Women would also fare better if they were not so forcefully barred from so many professions. The International Society for Women Airline Pilots revealed last week that the world’s airlines employ just 450 female airline captains – compared with 14,400 men. British airline easyJet admitted that its female employees on average earn 65 per cent less than their male employees.
Apparently, gender pay gaps such as these have been narrowing for most of the past 30 years – though the latest World Economic Forum annual global gender gap study calculated that at present rates of change, it would take 170 years for women’s incomes to rise to men’s levels.
The discriminations that keep women out of the workforce, or suppress their capacity to contribute to their full potential, inflict an even higher cost. McKinsey last year shockingly calculated that if women’s participation in the workforce rose worldwide to the participation rate for men – up from the present 50 per cent to 77 per cent – an awesome US$28 trillion would be added to global gross domestic product. China alone would add US$2.5 trillion to its GDP, and the US would add US$3.1 trillion.
In Berlin this week, Ivanka Trump joined the G20 Women’s Summit being led by Germany’s Angela Merkel to lend US government support to the G20’s Female Development Fund initiative. She was welcomed with jeers and boos. To reinforce her claim to commitment on this issue, she penned – in the Financial Times no less, with World Bank president Jim Yong Kim – a passionate and carefully argued call to action.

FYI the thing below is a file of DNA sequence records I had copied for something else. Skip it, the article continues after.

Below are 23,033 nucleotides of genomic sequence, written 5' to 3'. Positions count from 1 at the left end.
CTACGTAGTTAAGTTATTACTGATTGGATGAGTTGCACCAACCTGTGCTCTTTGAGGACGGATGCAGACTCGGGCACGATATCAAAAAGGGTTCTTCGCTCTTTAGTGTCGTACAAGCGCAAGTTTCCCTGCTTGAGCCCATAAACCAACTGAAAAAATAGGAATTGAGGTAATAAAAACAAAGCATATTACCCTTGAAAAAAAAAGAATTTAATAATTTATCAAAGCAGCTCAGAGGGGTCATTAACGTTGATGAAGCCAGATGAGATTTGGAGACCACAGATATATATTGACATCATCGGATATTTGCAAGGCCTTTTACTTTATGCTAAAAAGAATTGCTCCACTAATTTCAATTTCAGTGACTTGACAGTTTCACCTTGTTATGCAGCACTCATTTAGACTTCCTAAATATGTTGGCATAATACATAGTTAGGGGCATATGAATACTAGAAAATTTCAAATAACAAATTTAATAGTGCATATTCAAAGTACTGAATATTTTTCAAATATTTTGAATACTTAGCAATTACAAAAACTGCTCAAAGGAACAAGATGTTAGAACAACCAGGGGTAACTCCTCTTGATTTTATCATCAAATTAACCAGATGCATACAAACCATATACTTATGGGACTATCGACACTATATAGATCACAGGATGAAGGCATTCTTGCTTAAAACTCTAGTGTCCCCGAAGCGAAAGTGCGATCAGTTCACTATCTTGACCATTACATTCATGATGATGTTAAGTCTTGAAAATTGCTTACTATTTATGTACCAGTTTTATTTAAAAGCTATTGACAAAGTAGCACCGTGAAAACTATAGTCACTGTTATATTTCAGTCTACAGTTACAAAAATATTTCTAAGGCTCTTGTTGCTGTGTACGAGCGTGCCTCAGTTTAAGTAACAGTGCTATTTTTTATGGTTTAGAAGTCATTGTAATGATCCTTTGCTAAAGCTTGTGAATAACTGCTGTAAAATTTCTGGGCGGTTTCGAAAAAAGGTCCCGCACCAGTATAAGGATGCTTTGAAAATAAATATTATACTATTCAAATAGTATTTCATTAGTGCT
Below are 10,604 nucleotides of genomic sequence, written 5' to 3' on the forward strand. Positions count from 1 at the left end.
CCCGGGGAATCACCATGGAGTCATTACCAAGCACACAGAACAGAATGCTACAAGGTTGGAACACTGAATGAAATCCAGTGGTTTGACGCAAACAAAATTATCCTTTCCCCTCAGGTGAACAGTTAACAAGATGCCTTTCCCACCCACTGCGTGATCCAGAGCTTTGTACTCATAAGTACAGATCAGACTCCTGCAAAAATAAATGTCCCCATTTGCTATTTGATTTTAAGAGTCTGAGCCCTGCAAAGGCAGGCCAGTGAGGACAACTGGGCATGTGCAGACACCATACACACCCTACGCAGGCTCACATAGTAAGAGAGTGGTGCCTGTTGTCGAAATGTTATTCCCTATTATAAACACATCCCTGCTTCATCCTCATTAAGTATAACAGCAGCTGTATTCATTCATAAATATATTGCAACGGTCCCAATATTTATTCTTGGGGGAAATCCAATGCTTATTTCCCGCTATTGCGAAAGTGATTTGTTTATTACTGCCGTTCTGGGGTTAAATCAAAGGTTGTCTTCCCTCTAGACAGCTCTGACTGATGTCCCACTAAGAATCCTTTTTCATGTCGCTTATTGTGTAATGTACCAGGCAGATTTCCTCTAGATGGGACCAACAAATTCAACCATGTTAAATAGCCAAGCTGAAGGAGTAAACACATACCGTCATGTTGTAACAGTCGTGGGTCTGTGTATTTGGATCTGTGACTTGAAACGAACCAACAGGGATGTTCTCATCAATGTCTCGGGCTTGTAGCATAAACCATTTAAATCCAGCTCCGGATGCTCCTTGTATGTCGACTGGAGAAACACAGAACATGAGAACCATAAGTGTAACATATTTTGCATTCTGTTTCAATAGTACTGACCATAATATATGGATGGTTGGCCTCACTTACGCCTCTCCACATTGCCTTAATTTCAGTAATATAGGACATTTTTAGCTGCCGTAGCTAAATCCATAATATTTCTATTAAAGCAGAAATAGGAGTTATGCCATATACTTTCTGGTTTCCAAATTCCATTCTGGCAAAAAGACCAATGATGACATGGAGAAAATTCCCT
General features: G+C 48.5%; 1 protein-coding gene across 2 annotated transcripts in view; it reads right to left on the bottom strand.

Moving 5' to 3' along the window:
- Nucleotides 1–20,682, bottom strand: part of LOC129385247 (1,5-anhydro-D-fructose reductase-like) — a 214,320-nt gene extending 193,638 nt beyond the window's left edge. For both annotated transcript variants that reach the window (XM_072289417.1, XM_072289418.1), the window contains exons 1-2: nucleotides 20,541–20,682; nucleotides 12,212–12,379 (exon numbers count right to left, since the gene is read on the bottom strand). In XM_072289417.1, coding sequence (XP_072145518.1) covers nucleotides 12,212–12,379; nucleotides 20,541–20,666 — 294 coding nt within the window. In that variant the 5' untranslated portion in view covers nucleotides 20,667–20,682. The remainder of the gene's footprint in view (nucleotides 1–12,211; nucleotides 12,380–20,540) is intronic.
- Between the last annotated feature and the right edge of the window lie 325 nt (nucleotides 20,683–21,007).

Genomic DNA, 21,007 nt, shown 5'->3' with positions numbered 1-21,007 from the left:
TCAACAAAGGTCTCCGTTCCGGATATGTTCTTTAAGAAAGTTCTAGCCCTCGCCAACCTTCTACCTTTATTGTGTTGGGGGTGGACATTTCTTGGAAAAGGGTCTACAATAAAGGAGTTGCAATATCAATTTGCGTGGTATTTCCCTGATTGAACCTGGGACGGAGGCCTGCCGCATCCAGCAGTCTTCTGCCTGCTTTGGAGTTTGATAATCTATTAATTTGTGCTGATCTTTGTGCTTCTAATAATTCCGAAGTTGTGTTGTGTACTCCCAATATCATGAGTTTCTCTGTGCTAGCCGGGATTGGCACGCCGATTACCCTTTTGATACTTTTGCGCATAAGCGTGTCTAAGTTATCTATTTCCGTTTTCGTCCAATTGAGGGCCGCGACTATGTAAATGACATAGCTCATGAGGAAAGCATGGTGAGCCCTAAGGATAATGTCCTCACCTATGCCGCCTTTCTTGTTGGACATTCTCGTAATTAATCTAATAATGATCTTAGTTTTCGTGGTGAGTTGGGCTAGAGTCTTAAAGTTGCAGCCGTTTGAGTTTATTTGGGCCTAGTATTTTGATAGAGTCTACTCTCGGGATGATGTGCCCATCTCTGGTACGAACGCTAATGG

The piece was impeccably researched and written. It chided governments for failing to invest in resources that would “unleash women’s full potential”. She referenced women’s low labour participation rate, and the World Economic Forum’s gender gap data. She complained about “legislation impeding women’s economic opportunities, restricting them from professions, preventing them from travelling and constraining their ability to inherit or own land”.
The article made an excellent case. I only wish I could believe she had truly written it. I have no problem with Ivanka being a trophy champion for the cause, but I bristle when she makes claims to knowledge and conviction that are clearly not hers. Behind the bylines of Ivanka and the World Bank president was undoubtedly a brilliant woman (I am presuming it was a woman) who truly knew the arguments and marshalled them persuasively. If only we had seen that woman’s byline in the Financial Times.
Perhaps I am whingeing naively about the plight of those thousands of ghost speech writers worldwide who sit anonymously behind so many of our top officials and leading business figures, crafting speeches that make those leaders look wise, but for some reason Ivanka’s claim to expertise stuck in my craw. The case for narrowing the gender gap is critically important worldwide, so let those unsung women geniuses who truly make the case get the credit that is their due. The case is not made stronger by fronting a trophy women’s champion.
David Dodwell researches and writes about global, regional and Hong Kong challenges from a Hong Kong point of view